Consumer Demands Steer Food System

March 11, 2009 07:00 PM

Sara Muri, Farm Journal Business & Crops Online Editor
Consumer wishes and wants travel quickly up and down the food chain and can drastically alter the entire food system.
 "Consumers in the developed world have come to look at the food system, I think, as something as a utility,” says William Hallman, of the Food Policy Institute at Rutgers University. "You turn on the faucet and orange juice comes out, you got to the supermarket and the food is just there.”
Hallman told attendees during "The 30-Year Challenge” an event hosted by Farm Foundation, the second meeting during the Food and Agricultural Policy Summit in Washington D.C.
Hallman says consumers expect food to be consistent, fresh, always available, nutritious, good quality, convenient, cheap and safe. "These are basic consumer expectations in the consumer world,” he says.
Recently, Hallman says, consumers are also expecting their food to be natural, local, organic, elegant and contain pharmaceutical capabilities.
"So, in addition to being cheap, nutritious, readily abundant, if it could also cure cancer, that would be a good thing,” he says.
Unfortunately, Hallman says, many of these expectations are not compatible.
How did we get to this point?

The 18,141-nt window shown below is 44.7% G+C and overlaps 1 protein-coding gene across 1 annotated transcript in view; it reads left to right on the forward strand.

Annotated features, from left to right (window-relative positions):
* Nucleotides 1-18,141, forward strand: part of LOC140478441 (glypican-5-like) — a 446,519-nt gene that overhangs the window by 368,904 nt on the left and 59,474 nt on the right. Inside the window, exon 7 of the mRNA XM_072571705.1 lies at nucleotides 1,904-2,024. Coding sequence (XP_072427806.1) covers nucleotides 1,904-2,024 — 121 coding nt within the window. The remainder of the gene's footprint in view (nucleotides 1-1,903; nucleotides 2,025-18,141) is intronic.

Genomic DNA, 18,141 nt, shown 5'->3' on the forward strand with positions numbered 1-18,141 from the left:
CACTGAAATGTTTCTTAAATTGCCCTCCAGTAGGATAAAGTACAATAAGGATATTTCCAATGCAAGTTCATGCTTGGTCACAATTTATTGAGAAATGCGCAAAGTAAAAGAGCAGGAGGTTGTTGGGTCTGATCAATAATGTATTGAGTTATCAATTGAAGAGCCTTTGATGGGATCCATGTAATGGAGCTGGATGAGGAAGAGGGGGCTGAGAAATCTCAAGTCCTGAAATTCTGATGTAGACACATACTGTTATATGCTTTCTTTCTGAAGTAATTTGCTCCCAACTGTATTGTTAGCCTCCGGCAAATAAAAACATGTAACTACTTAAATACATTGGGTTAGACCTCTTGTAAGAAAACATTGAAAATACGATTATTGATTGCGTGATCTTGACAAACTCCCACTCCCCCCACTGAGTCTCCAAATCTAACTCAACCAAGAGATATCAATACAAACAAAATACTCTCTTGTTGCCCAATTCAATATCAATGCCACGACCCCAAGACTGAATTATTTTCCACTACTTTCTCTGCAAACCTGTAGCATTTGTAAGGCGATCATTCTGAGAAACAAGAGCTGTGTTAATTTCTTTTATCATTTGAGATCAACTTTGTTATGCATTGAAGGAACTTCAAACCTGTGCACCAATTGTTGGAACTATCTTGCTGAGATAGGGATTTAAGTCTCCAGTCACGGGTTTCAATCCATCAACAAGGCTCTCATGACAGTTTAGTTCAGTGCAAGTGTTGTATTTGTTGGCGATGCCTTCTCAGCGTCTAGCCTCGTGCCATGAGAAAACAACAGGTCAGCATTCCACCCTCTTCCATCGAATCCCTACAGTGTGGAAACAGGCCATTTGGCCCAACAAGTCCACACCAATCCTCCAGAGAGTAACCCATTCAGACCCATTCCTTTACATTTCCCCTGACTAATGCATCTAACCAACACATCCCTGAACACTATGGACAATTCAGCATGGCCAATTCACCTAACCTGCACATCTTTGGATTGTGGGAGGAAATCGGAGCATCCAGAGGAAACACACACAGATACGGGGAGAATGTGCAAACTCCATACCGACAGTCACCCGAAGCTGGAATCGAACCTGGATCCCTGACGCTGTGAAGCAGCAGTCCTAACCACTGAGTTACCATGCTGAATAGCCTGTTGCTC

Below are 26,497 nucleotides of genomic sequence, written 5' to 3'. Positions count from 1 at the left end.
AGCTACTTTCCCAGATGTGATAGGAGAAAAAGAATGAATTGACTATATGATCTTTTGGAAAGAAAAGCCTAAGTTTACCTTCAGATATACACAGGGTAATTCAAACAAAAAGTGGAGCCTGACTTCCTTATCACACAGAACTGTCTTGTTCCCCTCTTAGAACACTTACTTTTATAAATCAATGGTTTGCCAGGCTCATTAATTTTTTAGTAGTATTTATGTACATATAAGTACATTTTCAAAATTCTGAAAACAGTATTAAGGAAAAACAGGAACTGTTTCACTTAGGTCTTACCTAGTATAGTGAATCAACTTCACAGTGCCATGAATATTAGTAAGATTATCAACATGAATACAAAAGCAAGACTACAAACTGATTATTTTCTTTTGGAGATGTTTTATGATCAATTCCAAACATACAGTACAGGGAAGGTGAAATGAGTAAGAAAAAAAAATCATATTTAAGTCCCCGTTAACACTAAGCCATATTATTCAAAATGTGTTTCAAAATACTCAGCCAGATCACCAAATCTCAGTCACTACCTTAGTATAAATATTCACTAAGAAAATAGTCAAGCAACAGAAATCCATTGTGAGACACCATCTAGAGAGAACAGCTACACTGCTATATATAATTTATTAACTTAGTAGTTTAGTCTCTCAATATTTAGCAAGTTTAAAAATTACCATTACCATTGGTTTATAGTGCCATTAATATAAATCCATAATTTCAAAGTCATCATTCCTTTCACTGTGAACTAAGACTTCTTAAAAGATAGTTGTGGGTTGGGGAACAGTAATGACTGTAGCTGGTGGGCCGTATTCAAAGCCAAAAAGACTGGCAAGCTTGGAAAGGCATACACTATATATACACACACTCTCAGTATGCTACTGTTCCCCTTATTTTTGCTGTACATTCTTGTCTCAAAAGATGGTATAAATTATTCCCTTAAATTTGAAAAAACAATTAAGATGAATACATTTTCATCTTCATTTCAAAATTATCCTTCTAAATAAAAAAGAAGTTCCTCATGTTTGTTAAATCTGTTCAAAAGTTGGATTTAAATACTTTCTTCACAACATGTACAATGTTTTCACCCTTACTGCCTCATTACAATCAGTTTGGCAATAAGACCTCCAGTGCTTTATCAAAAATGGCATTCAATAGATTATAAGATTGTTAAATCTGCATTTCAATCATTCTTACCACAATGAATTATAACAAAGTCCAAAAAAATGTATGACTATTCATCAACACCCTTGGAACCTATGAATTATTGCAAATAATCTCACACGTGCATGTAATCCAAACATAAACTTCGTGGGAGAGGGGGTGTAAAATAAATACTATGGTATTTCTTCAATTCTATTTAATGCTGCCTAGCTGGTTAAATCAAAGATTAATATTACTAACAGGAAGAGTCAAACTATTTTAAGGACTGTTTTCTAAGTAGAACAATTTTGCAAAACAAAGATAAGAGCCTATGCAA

Hallman says many of these expectations occur, because most consumers have a limited knowledge of agriculture and the food system.
"We have got to a point where meat is simply shrink wrapped,” he says. "We are raising an entire generation of people who have no idea where there meat comes from.”
How to we fix this problem?
Hallman says a key for consumer understanding is education. "What I think we need fundamentally is a national dialogue about food and agriculture,” he says. "Because people are not engaged with agriculture, they do not really understand the challenges faced by the food system.”
Through consumer education, Hallman says consumers can learn how their role and expectations affect the entire food system.
"We need to help consumers understand the tradeoffs in their particular demands,” he says. "They can't have everything. Or, if they want to have everything, it's going to have some intended consequences.”

You can e-mail Sara Muri at

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